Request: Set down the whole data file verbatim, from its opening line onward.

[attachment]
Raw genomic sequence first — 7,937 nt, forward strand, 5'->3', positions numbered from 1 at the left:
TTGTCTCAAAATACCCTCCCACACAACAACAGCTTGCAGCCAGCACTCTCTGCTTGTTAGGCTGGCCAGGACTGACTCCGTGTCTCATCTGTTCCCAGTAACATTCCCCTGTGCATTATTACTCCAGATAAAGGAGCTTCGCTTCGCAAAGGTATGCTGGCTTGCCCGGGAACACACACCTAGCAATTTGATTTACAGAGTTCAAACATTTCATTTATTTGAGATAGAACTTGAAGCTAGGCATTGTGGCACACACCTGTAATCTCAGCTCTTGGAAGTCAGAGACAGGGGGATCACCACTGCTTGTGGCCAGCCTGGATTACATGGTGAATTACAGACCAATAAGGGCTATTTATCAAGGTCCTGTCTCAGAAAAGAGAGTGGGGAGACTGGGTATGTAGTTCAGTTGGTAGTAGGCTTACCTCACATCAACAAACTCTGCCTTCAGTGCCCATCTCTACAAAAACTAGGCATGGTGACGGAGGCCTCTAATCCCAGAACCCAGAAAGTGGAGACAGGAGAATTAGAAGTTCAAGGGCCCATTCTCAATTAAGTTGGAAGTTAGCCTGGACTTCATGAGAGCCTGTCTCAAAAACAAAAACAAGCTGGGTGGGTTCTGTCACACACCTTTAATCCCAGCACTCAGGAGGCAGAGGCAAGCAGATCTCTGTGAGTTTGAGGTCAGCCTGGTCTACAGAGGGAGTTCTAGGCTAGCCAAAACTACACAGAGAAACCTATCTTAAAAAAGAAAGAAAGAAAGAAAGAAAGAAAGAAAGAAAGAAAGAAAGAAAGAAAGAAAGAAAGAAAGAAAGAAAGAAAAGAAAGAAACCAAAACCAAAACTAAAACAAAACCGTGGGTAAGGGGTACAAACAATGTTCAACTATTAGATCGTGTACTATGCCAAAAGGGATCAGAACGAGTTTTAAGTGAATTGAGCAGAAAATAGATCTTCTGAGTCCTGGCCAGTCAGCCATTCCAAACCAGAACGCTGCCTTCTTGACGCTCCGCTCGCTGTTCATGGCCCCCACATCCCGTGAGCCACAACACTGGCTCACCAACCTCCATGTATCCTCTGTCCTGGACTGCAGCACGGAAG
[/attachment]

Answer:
Raw genomic sequence first — 7,937 nt, forward strand, 5'->3', positions numbered from 1 at the left:
TTGTCTCAAAATACCCTCCCACACAACAACAGCTTGCAGCCAGCACTCTCTGCTTGTTAGGCTGGCCAGGACTGACTCCGTGTCTCATCTGTTCCCAGTAACATTCCCCTGTGCATTATTACTCCAGATAAAGGAGCTTCGCTTCGCAAAGGTATGCTGGCTTGCCCGGGAACACACACCTAGCAATTTGATTTACAGAGTTCAAACATTTCATTTATTTGAGATAGAACTTGAAGCTAGGCATTGTGGCACACACCTGTAATCTCAGCTCTTGGAAGTCAGAGACAGGGGGATCACCACTGCTTGTGGCCAGCCTGGATTACATGGTGAATTACAGACCAATAAGGGCTATTTATCAAGGTCCTGTCTCAGAAAAGAGAGTGGGGAGACTGGGTATGTAGTTCAGTTGGTAGTAGGCTTACCTCACATCAACAAACTCTGCCTTCAGTGCCCATCTCTACAAAAACTAGGCATGGTGACGGAGGCCTCTAATCCCAGAACCCAGAAAGTGGAGACAGGAGAATTAGAAGTTCAAGGGCCCATTCTCAATTAAGTTGGAAGTTAGCCTGGACTTCATGAGAGCCTGTCTCAAAAACAAAAACAAGCTGGGTGGGTTCTGTCACACACCTTTAATCCCAGCACTCAGGAGGCAGAGGCAAGCAGATCTCTGTGAGTTTGAGGTCAGCCTGGTCTACAGAGGGAGTTCTAGGCTAGCCAAAACTACACAGAGAAACCTATCTTAAAAAAGAAAGAAAGAAAGAAAGAAAGAAAGAAAGAAAGAAAGAAAGAAAGAAAGAAAGAAAGAAAGAAAGAAAGAAAAGAAAGAAACCAAAACCAAAACTAAAACAAAACCGTGGGTAAGGGGTACAAACAATGTTCAACTATTAGATCGTGTACTATGCCAAAAGGGATCAGAACGAGTTTTAAGTGAATTGAGCAGAAAATAGATCTTCTGAGTCCTGGCCAGTCAGCCATTCCAAACCAGAACGCTGCCTTCTTGACGCTCCGCTCGCTGTTCATGGCCCCCACATCCCGTGAGCCACAACACTGGCTCACCAACCTCCATGTATCCTCTGTCCTGGACTGCAGCACGGAAG